MakerSquare Prep

How to prepare for MakerSquare's coding bootcamp

by Aaron Fried

From application to the coding interview, find out the necessary steps to get ready for MakerSquare programming bootcamp.

Read Ahead

MakerSquare features a rigorous JavaScript curriculum, so one of the best way to prepare is to have a solid understanding of the language beforehand. As you start the coding bootcamp, you should have a base level of comfort with functional programming.

You should know how recursion, loops, and conditionals work. Further, you should understand the different data types and how that works. A safe rule of thumb is to read the first five chapters of Eloquent JavaScript.

On top of that, MakerSquare recommends that you have working level of comfort with higher-order functions. The course is not for absolute beginners. Rather than being a zero-to-sixty course, MakerSquare describes itself as taking you from twenty to one-hundred-twenty. If you provide the initiative, they’ll provide the fuel to get you building apps at a professional level.

The curriculum focuses primarily on JavaScript’s MEAN stack (MongoDB, Express, Angular, Node), with no major focus on frontend technologies such as HTML and CSS — you are expected to understand these before arriving at MakerSquare.

MakerSquare students build their in a basic logical progression, from small and simple to large and complex, so it is critical that you prepare yourself thoroughly before joining the bootcamp.


Mental Notes

Get used to solving difficult problems. That means recognizing that difficult problems are difficult, and will typically require you to make several mistakes before fully grasping them.

MakerSquare’s most successful students view difficult problems with a growth mindset. They don’t see it only as a frustrating obstacle, but as an opportunity for growth. When you recognize the growth opportunity, you can begin to see struggle as a fun challenge, and then develop a positive attitude. Not only does this help you solve problems, it also makes you feel more confident about solving future problems.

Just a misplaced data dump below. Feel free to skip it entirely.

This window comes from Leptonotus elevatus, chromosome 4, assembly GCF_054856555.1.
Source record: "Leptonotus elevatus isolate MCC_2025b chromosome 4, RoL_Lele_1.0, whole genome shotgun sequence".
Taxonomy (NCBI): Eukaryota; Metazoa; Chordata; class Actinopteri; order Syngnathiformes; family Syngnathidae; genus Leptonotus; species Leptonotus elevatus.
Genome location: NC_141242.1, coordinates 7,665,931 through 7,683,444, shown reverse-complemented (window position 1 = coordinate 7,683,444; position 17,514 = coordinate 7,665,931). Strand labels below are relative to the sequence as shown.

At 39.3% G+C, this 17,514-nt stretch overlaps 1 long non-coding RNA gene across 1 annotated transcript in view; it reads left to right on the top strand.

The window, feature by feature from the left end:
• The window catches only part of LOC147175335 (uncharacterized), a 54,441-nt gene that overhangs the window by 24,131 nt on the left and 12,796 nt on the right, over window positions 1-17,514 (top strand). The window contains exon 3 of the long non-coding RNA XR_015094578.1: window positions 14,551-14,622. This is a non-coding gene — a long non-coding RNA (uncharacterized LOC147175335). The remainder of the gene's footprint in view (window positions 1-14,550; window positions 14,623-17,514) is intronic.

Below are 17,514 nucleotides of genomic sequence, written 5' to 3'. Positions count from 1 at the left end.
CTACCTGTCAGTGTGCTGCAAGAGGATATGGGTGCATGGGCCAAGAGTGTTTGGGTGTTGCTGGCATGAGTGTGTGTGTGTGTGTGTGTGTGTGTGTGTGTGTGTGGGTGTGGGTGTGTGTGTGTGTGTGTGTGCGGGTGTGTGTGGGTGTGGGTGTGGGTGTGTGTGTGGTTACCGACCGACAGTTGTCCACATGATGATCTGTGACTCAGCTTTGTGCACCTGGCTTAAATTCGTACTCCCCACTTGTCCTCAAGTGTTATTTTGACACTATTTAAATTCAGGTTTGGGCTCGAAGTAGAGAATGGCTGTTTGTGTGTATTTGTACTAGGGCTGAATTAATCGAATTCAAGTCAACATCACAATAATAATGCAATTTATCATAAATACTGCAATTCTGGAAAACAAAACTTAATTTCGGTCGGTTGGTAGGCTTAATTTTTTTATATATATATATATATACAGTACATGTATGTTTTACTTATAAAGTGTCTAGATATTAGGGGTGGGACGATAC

Sometimes, when problems seem too difficult for MakerSquare students, they recommend that you take a step back and look at the big picture. Remember that software engineering is a difficult field and that you’re learning the fundamentals very quickly.

In short, MakerSquare recognizes that frustration and difficulty can be part of the process, but they’re not the defining part. Growth is what sets a successful learner apart, and recognizing your potential for growth is the key to preparing to be a successful MakerSquare student.

Thinking about Money

Tuition costs $16,920. While that’s expensive, you can expect that if you land a software development job after graduating, you’ll be in a far better position than if you hadn’t spent that money. Nonetheless, you want to bear in mind some sensible ideas for handling such a large expense

Aside from tuition itself, save up enough money to cover around 6 months worth of expenses — 3 months for the program and then 3 months for your job hunt after you graduate. You don’t want to spend time worrying about your rent check when you have a complicated new programming concept to learn, or an interview tomorrow morning.

If you choose to take out a loan, some of MakerSquare’s lending partners allow cost-of-living expenses, which can help to reduce stress around your essentials as well.

On a lighter note, while you’re in the program, you’ll likely be too busy to waste money on much during the week. If you can, try to put aside some spare cash for recreation on weekends to blow off some steam.

While the program will be expensive, one of the best ways to be prepared is simply understanding the cost and being confident that it’s worth it for you.


Admissions Tips

For your application, you will want to know the basics outlined above, but there’s more to it.

MakerSquare is moving towards a more logic-test based approach for screening applicants. It can be easy to memorize certain coding challenge, but those do not always test your problem solving capacity. Logic games will test your critical thinking skills.

Another key element MakerSquare screens for is your persistence. Expect to be hit by a question that you simply cannot answer — you might not have the requisite knowledge. More important than knowing the answer, however, is knowing how to find it. You’re likely to be praised for your persistence and creative methods in figuring out the answers, so don’t give up just because you don’t know the answer right away.

In essence, that’s what becoming a software engineer is about: figuring out how to solve problems that you’ve never seen before.

Updated on September 23rd, 2016